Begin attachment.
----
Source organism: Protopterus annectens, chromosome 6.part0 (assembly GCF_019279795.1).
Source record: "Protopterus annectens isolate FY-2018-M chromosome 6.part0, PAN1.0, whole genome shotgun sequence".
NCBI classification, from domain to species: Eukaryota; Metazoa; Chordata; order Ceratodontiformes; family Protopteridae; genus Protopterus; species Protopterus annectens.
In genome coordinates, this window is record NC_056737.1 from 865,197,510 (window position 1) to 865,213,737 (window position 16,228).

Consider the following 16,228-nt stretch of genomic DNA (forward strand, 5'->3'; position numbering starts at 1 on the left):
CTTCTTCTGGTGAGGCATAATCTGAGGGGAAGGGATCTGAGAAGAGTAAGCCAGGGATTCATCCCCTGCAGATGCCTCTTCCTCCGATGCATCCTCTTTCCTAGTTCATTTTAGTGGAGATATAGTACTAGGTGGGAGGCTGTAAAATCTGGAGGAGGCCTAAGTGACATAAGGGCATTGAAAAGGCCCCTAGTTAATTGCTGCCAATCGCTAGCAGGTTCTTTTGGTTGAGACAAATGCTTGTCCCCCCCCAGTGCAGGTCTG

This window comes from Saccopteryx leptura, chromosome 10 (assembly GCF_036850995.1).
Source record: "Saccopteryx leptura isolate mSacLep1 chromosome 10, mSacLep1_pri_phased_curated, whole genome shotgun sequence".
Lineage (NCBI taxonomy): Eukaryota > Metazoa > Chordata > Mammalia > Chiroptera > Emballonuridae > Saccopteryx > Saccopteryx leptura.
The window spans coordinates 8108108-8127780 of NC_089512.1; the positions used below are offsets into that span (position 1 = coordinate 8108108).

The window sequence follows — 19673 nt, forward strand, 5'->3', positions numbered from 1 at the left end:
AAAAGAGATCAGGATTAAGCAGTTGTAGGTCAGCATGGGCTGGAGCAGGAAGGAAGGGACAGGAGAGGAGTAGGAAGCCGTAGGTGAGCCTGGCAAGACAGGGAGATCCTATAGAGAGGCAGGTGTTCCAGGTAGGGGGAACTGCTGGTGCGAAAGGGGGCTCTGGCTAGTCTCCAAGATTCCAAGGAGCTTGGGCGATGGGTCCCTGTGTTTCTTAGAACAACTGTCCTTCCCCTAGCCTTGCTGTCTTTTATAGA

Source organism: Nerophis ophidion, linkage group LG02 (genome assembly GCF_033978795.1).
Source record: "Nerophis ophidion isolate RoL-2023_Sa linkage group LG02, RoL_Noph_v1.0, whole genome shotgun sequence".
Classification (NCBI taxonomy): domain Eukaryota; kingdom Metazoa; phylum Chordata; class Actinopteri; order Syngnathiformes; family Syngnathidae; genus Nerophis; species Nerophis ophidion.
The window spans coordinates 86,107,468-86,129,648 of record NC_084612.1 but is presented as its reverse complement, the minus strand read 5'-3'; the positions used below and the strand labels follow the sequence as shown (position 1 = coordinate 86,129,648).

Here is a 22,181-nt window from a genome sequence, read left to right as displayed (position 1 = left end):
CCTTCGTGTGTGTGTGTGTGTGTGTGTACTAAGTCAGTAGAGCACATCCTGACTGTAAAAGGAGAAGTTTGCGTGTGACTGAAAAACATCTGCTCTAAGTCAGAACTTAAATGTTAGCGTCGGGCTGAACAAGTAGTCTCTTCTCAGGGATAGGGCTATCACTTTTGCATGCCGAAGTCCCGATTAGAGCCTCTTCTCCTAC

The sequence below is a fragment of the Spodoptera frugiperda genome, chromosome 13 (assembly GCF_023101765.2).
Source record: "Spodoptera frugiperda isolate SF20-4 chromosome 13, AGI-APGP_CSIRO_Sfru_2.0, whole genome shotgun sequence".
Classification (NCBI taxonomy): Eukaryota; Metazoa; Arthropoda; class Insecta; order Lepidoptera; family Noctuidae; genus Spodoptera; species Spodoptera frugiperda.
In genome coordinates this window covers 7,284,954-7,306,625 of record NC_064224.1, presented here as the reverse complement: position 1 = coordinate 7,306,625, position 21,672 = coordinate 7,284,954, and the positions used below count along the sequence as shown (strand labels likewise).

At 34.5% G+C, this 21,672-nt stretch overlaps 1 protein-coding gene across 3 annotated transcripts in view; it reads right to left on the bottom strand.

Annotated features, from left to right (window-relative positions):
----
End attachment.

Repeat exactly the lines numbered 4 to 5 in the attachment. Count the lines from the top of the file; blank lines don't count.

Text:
In genome coordinates, this window is record NC_056737.1 from 865,197,510 (window position 1) to 865,213,737 (window position 16,228).

Consider the following 16,228-nt stretch of genomic DNA (forward strand, 5'->3'; position numbering starts at 1 on the left):